The 1973 episode “Naughty Number Nine” almost didn’t see the light of day. This quirky song used a cigar-smoking cat named Naughty Number Nine to teach kids about the number nine. ABC’s censors balked at the smoking scene, nearly banning the episode.  However, the creators successfully argued that the smoking helped establish Naughty Number Nine as a mischievous character.

Another episode, “Three-Ring Government”, suffered a similar fate. This mid-1970s song explained the three branches of government (executive, judicial, and legislative) through a child’s dream of a circus trilogy. Fearing comparisons to a circus might offend the FCC and Congress, ABC shelved the episode until 1979.

Schoolhouse Rock! goes beyond classrooms

The creators of Schoolhouse Rock! aimed to make learning fun and catchy, and their success extended beyond elementary school classrooms. McCall’s vision of using pop-rock to teach proved surprisingly effective, even for adults.

One example is the iconic “I’m Just a Bill” (1975). This song explains the journey of a bill becoming a law. Congressional offices and lobbyist groups were known to request tapes of this episode to educate staffers on the legislative process.

“Schoolhouse Rock!” even found its way into medical schools. The 1979 song “Telegraph Line”, which uses a catchy tune to explain the nervous system, was used by the University of Michigan Medical School and Columbia College of Physicians and Surgeons to teach first-year students.

It almost became “Scholastic Rock”

The catchy title Schoolhouse Rock! wasn’t always the plan. Originally, the show was called “Scholastic Rock”, a name that clearly reflected its educational and musical nature.  However, there was a snag.

A well-established company named Scholastic, known for children’s books and educational materials, already existed. With a similar focus on learning, Scholastic saw “Scholastic Rock” as a potential trademark infringement. Fearing a lawsuit, the show’s creators opted for “Schoolhouse Rock!” instead. Interestingly, the music publishing arm of the project kept the original title, “Scholastic Rock”.

The lost song of Schoolhouse Rock!

Not all “Schoolhouse Rock!” songs made it to air. Some, like the 1974 “Grammar Rock” segment “Verb: That’s What’s Happening”, replaced earlier concepts. Bob Dorough knew action-oriented verbs would translate well to animation.

Originally, the show planned to animate a song by “I’m Just a Bill” writer Frishberg called “A World Without Verbs”. This song, however, posed a challenge. The very lack of verbs, meant to represent inaction, made it difficult to animate in a visually engaging way. Ultimately, “A World Without Verbs” never got a full production, leaving it a lost relic in the history of Schoolhouse Rock!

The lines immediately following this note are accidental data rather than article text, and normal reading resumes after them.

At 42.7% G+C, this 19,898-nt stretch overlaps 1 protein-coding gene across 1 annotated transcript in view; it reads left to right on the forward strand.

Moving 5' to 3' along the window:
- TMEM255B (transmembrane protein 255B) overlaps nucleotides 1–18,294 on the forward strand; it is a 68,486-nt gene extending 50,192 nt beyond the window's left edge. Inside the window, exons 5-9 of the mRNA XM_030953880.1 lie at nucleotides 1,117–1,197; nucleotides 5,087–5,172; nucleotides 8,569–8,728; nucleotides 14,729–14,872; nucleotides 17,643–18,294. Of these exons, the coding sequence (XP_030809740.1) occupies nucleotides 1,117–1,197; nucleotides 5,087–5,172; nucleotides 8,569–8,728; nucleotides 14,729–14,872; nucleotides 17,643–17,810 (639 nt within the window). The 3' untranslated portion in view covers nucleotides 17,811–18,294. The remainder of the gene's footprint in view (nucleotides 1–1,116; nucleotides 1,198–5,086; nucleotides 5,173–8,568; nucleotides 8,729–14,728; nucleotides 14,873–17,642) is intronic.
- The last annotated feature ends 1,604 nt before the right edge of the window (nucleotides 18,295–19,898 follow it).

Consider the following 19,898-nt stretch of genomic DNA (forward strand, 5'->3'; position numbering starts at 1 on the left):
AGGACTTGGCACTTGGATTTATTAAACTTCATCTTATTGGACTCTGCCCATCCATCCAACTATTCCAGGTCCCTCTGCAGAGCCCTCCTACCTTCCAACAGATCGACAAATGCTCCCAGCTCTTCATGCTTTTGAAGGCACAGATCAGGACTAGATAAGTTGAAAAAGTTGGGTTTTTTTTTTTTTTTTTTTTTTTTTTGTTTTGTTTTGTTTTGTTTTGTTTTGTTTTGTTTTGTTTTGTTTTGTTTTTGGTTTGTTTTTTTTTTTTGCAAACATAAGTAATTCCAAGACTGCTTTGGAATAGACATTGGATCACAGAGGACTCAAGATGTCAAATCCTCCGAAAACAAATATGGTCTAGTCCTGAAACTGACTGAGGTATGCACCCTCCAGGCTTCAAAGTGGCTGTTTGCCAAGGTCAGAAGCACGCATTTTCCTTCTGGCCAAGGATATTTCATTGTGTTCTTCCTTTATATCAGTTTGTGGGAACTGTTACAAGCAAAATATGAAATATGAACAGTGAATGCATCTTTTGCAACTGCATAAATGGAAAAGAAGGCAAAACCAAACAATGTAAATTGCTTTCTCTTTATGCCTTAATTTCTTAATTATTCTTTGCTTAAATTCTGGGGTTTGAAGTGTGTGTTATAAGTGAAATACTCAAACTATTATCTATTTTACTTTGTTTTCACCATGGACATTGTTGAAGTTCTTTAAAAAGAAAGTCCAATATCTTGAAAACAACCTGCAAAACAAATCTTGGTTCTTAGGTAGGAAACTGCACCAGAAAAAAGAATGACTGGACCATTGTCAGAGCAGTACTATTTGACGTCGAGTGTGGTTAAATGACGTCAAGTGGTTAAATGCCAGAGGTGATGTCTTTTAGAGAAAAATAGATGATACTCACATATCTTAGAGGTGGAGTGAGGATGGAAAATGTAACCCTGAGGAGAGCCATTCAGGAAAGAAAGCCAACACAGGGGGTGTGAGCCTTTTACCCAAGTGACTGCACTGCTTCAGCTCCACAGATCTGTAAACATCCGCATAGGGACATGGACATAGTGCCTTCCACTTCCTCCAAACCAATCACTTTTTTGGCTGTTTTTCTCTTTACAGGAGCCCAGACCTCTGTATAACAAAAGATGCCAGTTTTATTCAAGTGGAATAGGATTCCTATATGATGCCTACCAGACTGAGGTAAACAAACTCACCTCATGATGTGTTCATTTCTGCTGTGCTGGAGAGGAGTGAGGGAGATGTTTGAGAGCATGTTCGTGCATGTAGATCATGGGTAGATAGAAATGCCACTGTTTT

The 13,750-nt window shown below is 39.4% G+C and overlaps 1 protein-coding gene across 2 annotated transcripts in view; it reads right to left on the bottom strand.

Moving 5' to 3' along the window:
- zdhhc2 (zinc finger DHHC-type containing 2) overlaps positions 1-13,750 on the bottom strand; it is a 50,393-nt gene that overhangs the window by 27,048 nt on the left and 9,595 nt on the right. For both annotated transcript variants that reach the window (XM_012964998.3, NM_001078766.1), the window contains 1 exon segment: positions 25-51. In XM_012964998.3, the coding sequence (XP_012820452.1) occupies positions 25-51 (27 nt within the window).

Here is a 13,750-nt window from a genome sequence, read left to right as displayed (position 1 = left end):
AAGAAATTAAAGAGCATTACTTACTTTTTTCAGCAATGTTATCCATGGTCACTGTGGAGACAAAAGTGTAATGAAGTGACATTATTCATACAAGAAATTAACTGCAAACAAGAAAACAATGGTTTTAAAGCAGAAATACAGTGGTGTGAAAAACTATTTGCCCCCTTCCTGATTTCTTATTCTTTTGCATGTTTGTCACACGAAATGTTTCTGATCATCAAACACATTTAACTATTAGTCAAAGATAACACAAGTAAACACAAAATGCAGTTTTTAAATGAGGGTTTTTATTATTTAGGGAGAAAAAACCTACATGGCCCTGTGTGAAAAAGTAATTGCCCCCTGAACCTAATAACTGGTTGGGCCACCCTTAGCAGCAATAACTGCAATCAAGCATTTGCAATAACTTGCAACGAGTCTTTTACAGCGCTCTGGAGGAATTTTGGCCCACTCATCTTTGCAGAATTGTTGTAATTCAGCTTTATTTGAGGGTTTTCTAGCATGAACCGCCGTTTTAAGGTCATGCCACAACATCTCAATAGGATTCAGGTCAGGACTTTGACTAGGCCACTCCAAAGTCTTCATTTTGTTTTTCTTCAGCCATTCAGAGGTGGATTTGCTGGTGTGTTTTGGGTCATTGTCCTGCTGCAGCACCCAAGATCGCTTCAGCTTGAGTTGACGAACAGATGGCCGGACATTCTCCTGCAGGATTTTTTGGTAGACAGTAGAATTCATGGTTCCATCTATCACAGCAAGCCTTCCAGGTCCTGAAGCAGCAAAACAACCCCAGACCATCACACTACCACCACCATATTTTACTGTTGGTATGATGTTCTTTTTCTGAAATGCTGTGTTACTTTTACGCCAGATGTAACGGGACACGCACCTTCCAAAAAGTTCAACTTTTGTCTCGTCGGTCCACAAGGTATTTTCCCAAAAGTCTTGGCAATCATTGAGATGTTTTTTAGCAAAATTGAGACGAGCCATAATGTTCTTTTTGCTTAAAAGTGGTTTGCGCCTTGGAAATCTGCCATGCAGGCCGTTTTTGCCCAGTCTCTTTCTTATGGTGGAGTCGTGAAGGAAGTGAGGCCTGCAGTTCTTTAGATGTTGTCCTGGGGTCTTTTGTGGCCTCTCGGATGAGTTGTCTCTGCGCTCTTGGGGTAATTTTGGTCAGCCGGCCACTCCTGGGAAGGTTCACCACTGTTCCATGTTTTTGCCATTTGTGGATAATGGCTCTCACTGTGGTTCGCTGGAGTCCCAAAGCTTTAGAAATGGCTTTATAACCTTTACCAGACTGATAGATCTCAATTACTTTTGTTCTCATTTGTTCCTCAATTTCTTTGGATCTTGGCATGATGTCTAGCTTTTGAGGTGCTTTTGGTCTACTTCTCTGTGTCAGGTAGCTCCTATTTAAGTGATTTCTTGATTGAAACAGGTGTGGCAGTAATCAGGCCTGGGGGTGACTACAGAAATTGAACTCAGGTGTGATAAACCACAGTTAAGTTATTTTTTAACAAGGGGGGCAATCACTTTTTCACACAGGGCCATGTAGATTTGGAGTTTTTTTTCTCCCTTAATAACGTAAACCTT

The voices behind some of the iconic lines and songs

Schoolhouse Rock! was sometimes a family affair!  In the 1974 “Grammar Rock” short “Interjections!”, the final line is a little girl’s disappointed cry of “Darn! That’s the end?” This voice belonged to Lauren Yohe, who was just six years old at the time, and also happened to be the daughter of lead designer Tom Yohe!

It wasn’t the only time family members lent their voices. In the 1977 “History Rocks” segment “Fireworks”, the voices reciting parts of the Declaration of Independence belonged to producer Radford Stone’s children: Charlotte (10 years old) and Ian (12 years old).

Even “I’m Just a Bill” featured a father-son duo – Jack Sheldon sang the lead and his son John voiced the young boy learning about the law-making process.

Schoolhouse Rock! lived on in different forms

The 1990s saw a resurgence of interest in Schoolhouse Rock! In 1993, Schoolhouse Rock Live debuted in Chicago. This stage show took the educational cartoon collection to a whole new level.

It cleverly wove the show’s classic songs, like “Conjunction Junction” and “I’m Just a Bill,” into a narrative about a nervous new teacher who finds inspiration from the characters popping out of his TV.  The show was a hit, running for eight months to sold-out crowds. A shorter version even became popular for school productions.

Schoolhouse Rock! also found itself rocking out in 1996. Lava Records, a subsidiary of Atlantic Records, released a tribute album titled Schoolhouse Rock! Rocks. This album featured popular alternative rock bands and rappers covering classic Schoolhouse Rock! songs from the 70s.  Bands like Pavement and Blind Melon put their own spin on favorites like “No More Kings” and “Three is a Magic Number”.

Nostalgia saved Schoolhouse Rock!

Schoolhouse Rock! enjoyed a successful 12-year run on Saturday mornings, but in 1985, ABC decided to end the show. Unlike many long-running series, Schoolhouse Rock! didn’t seem to leave a lasting legacy. The animation cels were discarded, musical arrangements were lost, and even the master audio tapes went missing (later to be found in a barn!).

However, the early 1990s brought a wave of nostalgia that saved Schoolhouse Rock! from obscurity. A 1990 symposium on education revealed that college students still remembered the show fondly. This, along with student petitions urging ABC’s revival, led to a comeback in 1994 with a new series called “Money Rock” that tackled financial literacy.